On 23 March 2012, Ocampo was nominated by Brazil as a candidate to lead the World Bank. Ocampo's native Colombia declined to endorse his bid, however, and with limited backing he withdrew from the race on 13 April 2012 and swung his support behind Nigerian Finance Minister Ngozi Okonjo-Iweala.
Ocampo graduated from the University of Notre Dame in 1972 with BAs in Sociology and Economics, in 1976 he received his PhD in Economics from Yale University with his dissertation Capital accumulation and international relations.
From 2008-2010, he was co-director of the UNDP/OAS Project on “Agenda for a Citizens’ Democracy in Latin America”. In 2009, he was a Member of the Commission of Experts of the UN General Assembly on Reforms of the International Monetary and Financial System.
In the political realm, he served in 2003-2007 as the United Nations Under-Secretary-General for Economic and Social Affairs. As such, he chaired the UN Executive Committee on Economic and Social Affairs and headed the UN Department of Economic and Social Affairs (DESA), which produces a wide range of research and analytical work on development issues, leads the follow-up to the major UN Summits and Conferences, and provides substantive and organizational support to the UN Economic and Social Council (ECOSOC) and the General Assembly.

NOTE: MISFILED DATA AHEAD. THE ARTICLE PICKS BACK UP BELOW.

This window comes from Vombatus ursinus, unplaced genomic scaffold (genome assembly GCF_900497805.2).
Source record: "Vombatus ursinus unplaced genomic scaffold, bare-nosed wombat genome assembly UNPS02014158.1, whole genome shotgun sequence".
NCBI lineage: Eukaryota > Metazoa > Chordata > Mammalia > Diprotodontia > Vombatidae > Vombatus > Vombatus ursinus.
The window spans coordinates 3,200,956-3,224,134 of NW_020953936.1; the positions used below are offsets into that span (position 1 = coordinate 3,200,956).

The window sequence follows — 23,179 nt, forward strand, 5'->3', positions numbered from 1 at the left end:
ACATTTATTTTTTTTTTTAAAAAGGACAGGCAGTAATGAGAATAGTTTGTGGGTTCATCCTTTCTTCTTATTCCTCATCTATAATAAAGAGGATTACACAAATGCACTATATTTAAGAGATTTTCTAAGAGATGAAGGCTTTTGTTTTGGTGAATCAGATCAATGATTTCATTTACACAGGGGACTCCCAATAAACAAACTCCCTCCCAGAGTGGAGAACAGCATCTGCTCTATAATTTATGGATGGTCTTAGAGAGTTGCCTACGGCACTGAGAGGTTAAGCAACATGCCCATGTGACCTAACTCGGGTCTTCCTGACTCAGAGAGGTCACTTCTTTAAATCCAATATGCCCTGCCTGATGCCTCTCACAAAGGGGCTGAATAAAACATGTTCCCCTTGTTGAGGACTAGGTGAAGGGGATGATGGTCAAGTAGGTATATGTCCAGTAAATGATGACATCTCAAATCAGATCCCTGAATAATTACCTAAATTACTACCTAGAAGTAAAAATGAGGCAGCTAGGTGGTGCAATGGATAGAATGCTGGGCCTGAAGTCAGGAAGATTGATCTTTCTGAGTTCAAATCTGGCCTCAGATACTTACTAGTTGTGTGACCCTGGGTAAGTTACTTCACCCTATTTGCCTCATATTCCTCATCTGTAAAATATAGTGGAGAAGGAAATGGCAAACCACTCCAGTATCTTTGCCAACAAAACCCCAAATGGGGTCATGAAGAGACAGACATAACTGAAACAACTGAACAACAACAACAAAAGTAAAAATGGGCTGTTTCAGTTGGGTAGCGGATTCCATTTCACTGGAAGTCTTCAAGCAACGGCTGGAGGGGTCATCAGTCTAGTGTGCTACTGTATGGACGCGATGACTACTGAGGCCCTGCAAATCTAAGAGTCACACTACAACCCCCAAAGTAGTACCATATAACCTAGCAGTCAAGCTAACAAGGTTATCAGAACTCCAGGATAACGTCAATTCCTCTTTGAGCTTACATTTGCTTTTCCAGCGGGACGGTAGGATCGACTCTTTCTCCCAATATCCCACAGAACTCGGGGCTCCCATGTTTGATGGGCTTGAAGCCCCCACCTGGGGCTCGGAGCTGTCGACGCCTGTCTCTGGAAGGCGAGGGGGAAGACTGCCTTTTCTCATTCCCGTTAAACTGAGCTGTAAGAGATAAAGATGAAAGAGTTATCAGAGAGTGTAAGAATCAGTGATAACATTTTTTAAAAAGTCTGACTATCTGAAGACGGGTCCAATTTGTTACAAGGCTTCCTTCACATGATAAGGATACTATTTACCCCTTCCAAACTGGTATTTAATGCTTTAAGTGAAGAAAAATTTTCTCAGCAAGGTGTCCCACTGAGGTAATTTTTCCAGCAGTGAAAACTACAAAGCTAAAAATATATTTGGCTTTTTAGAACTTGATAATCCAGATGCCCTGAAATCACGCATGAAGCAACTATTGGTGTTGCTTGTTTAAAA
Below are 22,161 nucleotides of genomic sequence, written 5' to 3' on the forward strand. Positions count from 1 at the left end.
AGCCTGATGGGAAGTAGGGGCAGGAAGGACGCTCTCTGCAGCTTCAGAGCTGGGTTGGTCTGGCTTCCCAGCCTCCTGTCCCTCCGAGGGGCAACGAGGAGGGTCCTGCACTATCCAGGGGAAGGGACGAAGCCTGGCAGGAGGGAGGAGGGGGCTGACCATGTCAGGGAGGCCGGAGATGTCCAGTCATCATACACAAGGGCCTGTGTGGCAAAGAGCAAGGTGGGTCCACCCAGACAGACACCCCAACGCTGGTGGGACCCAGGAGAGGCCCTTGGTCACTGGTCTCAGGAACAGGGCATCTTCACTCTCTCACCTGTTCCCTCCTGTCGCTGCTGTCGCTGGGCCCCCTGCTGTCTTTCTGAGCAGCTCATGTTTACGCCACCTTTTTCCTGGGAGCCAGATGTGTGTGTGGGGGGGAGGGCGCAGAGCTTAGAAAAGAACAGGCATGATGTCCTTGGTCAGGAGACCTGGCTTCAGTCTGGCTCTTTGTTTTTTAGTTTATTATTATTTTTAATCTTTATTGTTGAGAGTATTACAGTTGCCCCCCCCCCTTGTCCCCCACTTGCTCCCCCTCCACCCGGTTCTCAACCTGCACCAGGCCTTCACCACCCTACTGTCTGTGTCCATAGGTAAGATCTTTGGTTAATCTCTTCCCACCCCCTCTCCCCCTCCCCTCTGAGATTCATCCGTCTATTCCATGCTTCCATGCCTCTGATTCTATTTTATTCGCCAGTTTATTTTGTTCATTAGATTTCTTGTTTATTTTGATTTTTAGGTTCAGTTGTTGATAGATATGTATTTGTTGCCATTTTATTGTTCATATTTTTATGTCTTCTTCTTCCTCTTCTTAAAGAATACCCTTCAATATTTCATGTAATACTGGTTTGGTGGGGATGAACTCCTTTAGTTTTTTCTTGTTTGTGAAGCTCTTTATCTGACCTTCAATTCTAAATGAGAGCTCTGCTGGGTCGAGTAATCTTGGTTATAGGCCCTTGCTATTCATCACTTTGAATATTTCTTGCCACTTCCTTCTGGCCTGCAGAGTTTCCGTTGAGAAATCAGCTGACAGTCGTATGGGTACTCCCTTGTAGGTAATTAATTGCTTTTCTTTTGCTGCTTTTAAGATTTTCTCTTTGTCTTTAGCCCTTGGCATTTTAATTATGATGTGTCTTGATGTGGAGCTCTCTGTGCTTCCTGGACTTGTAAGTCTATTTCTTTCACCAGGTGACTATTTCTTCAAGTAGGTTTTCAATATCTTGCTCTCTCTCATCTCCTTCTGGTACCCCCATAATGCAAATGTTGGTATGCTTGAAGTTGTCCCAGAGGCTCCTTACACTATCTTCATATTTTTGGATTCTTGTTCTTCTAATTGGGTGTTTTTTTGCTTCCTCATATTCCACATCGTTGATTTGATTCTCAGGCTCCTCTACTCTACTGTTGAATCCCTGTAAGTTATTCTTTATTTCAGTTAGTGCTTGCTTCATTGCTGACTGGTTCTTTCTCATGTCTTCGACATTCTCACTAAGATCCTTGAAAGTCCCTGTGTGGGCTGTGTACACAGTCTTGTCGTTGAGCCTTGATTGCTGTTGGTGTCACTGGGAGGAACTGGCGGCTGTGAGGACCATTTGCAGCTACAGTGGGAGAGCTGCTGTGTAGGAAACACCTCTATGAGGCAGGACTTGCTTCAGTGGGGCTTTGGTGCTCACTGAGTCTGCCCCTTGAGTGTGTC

Previously, from 1998 to 2003 he was Executive Secretary of the UN Economic Commission for Latin America and the Caribbean (ECLAC) and from 1989 to 1997 he held a number of high-level posts in the Government of Colombia, including Minister of Finance and Public Credit, and as such, Chair of the Central Bank's (Bank of the Republic) Board, Director of the National Planning Department, and Minister of Agriculture and Rural Development.